MONUMENT • It has consumed almost two years of Michael Carlson’s young life to plan, develop, coordinate, build and present his Eagle Scout project to the Town of Monument.

Carlson’s project, a veterans memorial inside Monument Cemetery, was gifted to the town Oct. 3 during a ceremony at the site, aided by other scouts and leaders of Boy Scout Troop 8 of St. Matthias Episcopal Church.

During the ceremony, Carlson, 16, whose grandfather was a WWII veteran and father, Joe, served in Vietnam, spoke about the history of the project and the individuals and organizations which made it come to reality. Carlson said the project started by his grandmother “planting the seed” in his mind to build a veterans memorial. He said the project came to life and seemed possible when Theresa Weiderspan, a friend of the family, discovered her employer might be willing to donate a $25,000 monument.

Later that year, Carlson came up with a rough sketch of the memorial and talked over the project with his scoutmaster, Lance Goraczkowsk and talked to business about an estimated $35,000 cost.

The completed project has a net worth of $46,000, Carlson said.

Carlson said the majority of the funds for the project were donated by the VFW Foundation through grants applied for by the VFW Auxiliaries in El Paso County. Labor on the project was completed Sept. 22, said Carlson a Palmer Ridge High School junior.

“Michael saw veterans were underrepresented here. He didn’t go to the government and say ‘Fix this.’ He decided to fix it himself and asked the government to help. … His leadership and patriotism has bettered our community,” Mayor Don Wilson said. The Town of Monument aided the project by removing the grass around the flagpole and digging up the land for the memorial.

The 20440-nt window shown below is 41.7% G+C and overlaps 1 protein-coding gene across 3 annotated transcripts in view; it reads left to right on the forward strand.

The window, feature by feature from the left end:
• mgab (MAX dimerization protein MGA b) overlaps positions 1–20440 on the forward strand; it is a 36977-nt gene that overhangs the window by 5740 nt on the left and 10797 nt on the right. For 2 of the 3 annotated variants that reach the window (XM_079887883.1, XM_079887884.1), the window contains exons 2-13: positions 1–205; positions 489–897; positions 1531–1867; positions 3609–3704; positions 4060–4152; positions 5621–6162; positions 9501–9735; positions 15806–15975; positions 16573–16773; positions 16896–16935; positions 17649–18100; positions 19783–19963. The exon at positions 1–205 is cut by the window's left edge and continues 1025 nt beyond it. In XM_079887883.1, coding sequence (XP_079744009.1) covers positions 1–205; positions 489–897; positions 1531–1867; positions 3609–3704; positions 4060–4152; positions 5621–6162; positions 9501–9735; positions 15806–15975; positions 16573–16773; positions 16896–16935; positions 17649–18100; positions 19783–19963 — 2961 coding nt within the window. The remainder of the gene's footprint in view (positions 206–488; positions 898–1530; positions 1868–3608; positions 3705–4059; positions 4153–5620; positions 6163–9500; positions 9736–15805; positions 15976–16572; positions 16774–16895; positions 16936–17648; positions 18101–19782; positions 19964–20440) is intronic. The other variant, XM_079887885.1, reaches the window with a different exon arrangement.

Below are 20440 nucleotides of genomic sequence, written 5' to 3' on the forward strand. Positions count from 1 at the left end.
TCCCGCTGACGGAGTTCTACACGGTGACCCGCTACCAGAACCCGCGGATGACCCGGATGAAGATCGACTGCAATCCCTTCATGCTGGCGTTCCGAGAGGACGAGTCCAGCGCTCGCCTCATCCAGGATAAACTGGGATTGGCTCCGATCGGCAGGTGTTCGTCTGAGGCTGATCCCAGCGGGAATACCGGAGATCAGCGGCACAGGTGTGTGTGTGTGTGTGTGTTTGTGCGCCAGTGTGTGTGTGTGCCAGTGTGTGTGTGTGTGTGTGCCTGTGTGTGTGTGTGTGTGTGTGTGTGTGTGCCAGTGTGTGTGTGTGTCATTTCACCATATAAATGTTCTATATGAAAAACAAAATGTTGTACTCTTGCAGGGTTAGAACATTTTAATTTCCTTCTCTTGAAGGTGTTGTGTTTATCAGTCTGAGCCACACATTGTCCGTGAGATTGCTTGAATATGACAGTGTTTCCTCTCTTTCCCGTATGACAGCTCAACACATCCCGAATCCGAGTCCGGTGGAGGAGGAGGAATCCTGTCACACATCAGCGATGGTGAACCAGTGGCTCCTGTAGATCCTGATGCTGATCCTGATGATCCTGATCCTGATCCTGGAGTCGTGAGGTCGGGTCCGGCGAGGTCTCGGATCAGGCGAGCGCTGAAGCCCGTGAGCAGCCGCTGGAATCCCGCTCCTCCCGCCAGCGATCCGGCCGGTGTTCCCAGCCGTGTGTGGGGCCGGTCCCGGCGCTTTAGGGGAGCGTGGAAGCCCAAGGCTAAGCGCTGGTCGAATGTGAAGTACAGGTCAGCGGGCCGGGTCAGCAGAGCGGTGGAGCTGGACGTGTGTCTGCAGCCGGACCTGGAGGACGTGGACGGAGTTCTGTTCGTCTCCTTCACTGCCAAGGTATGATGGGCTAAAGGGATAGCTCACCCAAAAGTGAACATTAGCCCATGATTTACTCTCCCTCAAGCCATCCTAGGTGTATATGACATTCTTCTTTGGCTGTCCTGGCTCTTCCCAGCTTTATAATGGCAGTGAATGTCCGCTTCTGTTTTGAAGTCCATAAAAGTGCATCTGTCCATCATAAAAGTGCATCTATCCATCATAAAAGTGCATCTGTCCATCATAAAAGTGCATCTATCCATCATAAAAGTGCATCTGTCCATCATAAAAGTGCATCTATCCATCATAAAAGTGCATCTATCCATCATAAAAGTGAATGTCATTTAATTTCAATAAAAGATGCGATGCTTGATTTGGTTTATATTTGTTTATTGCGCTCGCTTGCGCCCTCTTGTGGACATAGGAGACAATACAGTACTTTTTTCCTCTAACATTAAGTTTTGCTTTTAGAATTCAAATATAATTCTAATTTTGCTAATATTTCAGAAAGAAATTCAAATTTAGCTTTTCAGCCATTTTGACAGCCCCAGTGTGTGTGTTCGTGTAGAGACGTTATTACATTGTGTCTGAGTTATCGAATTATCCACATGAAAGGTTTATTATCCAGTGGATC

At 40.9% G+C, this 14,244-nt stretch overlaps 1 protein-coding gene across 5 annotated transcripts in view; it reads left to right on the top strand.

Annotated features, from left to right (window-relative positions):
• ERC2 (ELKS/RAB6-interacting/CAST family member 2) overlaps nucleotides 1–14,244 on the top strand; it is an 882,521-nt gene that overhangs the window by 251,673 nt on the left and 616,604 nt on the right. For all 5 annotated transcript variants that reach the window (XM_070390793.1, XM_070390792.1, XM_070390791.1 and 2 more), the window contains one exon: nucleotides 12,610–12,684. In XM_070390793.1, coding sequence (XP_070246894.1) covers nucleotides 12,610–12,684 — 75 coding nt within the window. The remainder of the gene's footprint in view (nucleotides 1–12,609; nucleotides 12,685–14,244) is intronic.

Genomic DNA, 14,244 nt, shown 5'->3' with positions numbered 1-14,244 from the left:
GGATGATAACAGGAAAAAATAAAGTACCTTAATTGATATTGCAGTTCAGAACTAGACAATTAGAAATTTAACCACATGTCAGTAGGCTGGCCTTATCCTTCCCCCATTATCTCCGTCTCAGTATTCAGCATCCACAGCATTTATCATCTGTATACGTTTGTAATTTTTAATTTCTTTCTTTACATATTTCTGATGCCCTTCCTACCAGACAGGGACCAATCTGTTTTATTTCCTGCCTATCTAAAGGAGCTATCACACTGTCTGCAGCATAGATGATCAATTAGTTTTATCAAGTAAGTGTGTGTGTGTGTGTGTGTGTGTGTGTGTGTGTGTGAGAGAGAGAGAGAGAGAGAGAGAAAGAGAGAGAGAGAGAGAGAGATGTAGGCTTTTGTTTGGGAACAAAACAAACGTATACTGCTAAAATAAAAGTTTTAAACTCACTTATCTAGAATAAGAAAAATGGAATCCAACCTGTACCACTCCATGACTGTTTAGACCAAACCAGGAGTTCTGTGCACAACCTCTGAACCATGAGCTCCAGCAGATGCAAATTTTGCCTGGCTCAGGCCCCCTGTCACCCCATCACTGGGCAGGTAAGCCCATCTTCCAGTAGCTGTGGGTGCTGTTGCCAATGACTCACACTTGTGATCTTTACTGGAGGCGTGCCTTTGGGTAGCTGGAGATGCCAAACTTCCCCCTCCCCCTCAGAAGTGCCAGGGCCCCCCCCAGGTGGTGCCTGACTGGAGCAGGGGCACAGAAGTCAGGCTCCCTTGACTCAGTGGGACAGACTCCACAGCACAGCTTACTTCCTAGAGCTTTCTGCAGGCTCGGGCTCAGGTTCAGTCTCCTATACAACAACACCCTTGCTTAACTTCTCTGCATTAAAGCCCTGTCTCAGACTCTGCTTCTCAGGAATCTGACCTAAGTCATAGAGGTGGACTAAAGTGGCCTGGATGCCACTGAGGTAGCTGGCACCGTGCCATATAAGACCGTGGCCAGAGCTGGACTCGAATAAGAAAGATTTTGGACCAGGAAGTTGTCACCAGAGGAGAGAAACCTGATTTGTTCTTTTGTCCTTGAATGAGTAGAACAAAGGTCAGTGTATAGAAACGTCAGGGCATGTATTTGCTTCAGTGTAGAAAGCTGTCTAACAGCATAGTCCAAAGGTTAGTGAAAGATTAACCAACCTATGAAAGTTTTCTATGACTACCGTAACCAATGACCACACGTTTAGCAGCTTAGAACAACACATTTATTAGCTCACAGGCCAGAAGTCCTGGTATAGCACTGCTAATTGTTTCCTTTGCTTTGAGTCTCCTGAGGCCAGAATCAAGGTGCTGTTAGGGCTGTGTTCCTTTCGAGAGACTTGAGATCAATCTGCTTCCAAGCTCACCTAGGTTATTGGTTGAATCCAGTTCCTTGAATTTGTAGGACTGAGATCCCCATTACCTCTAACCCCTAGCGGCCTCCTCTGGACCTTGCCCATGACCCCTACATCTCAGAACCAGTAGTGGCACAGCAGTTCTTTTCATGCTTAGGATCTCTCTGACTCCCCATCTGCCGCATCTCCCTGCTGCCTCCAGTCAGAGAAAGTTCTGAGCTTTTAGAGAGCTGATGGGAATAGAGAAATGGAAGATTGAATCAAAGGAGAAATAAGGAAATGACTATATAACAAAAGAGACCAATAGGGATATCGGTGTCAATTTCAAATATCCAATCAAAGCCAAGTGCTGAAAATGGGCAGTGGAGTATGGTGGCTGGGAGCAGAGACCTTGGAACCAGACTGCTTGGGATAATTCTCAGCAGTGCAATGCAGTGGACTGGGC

Honorary speaker for the ceremony was chaplain Lt. Col. Timothy S. Meador, Army USAG, retired. Meador also happens to live next door to the Carlson family and had been hearing about the Eagle Scout’s project during its journey, he said.

“This is more than a memorial,” Meador said. “Look around and see what beauty this memorial adds to these grounds. … Beauty amidst sadness is a good thing.”

Framed certificates were presented to the project donors.

Carlson also credited his mother, Kathy Carlson, also a member of the local VFW Auxiliary to Post 7829, as being the driving force for him to complete the project over the past year and a half. Michael Carlson is a volunteer with the Veterans of Foreign Wars Post 7829 and a member of the VFW Auxiliary.

Leftover funds raised for the project will be donated to the Town of Monument to help ensure the memorial remains clean, the Eagle Scout said. In addition, security cameras will be installed to maintain safety at the site.

“We hope that it stays here a long time,” Carlson said of his idea turned reality, now that it is, for the most part, behind him. “It takes a whole level of stress off of me. It’s been very hard, but it’s been a dream come true and now it’s done.”

The memorial is a crescent stonewall which outlines a half circle of stone pavers. At one end of the wall is a headstone which is engraved with the sentences, “Only two defining forces have ever offered to die for you, Jesus Christ and the American soldier. One died for your soul, the other died for your freedom. We honor those who made freedom a reality.”

On the opposite end of the wall is another marker with a plaque thanking all the donors to the project, topped with a sculpture of a pair of combat boots, a rifle standing upright on its stock and a combat helmet hanging on the end of its barrel, known as a battlefield cross.

In the center of the stone pavers is a flagpole, upon which the United States flag and the flag of the POW-MIA movement were hoisted during the event by members of the VFW Post 7829 and the American Legion Tri-Lakes Post 9-11.

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